Although the exact body size of the living juvenile D. atrox cannot be estimated precisely due to allometric growth, the size of the cranial pieces analyzed here (widths of the frontal shields of over 20 cm) and adult body lengths of D. atrox of about 5 m (Uhen, 2004) imply that these Dorudon calves were significantly longer than the 50 cm body length estimated for sharks and fishes consumed by B. cetoides (Swift and Barnes, 1996).
These large-scale regional dietary differences between members of the genus Basilosaurus are reminiscent of dietary specialization in genetically and morphologically distinct populations of the modern killer whale. In the northeastern Pacific, resident killer whales are known to have specialized on (salmonid) fish, transient killer whales feed on mammals, and offshore killer whales have been shown to consume sharks (Ford et al., 2011). Comparable dietary specializations are also known from killer whale populations in the North Atlantic (Foote et al., 2009; Foote, 2011) and the Antarctic (Pitman, 2011).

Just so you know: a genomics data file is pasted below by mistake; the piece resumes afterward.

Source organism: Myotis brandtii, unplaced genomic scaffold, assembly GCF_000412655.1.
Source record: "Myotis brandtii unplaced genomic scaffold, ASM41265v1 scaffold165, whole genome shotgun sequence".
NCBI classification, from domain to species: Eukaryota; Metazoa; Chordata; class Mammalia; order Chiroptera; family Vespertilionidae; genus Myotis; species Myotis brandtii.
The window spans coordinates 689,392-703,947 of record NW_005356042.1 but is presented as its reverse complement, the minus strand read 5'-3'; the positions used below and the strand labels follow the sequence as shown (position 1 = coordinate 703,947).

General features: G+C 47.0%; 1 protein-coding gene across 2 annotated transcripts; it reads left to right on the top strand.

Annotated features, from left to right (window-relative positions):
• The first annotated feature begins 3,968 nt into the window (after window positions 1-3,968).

Ford et al. (2011) attributed abrasive tooth wear in offshore killer whales to denticles embedded in shark skin. Similarly abrasive wear on the teeth of B. isis, in addition to the breakage and spalling of enamel and dentin that has been attributed to bone crushing (Fahlke et al., 2010), might possibly be a result of the consumption of sharks that were sympatric with B. isis in the middle to late Eocene (e.g., Case and Cappetta, 1990; Underwood et al., 2011). An analysis of the tooth wear of B. cetoides and comparison with that of B. isis would shed further light on this issue, but is beyond the scope of this paper.